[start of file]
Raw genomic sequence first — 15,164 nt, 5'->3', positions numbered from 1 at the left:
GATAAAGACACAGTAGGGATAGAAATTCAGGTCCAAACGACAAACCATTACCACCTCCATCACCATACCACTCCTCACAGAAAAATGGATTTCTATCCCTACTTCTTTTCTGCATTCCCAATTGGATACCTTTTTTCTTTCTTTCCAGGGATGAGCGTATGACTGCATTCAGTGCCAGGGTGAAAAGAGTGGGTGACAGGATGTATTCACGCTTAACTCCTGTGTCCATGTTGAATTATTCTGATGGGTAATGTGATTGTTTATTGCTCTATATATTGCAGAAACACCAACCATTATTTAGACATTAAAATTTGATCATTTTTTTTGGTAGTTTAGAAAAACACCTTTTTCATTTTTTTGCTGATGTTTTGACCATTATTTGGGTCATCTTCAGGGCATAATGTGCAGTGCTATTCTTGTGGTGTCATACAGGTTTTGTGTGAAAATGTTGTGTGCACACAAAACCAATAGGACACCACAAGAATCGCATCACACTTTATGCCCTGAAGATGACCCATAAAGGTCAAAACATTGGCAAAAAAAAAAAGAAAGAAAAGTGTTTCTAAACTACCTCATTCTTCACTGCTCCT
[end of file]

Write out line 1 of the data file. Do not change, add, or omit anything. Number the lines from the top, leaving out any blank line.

Raw genomic sequence first — 15,164 nt, 5'->3', positions numbered from 1 at the left: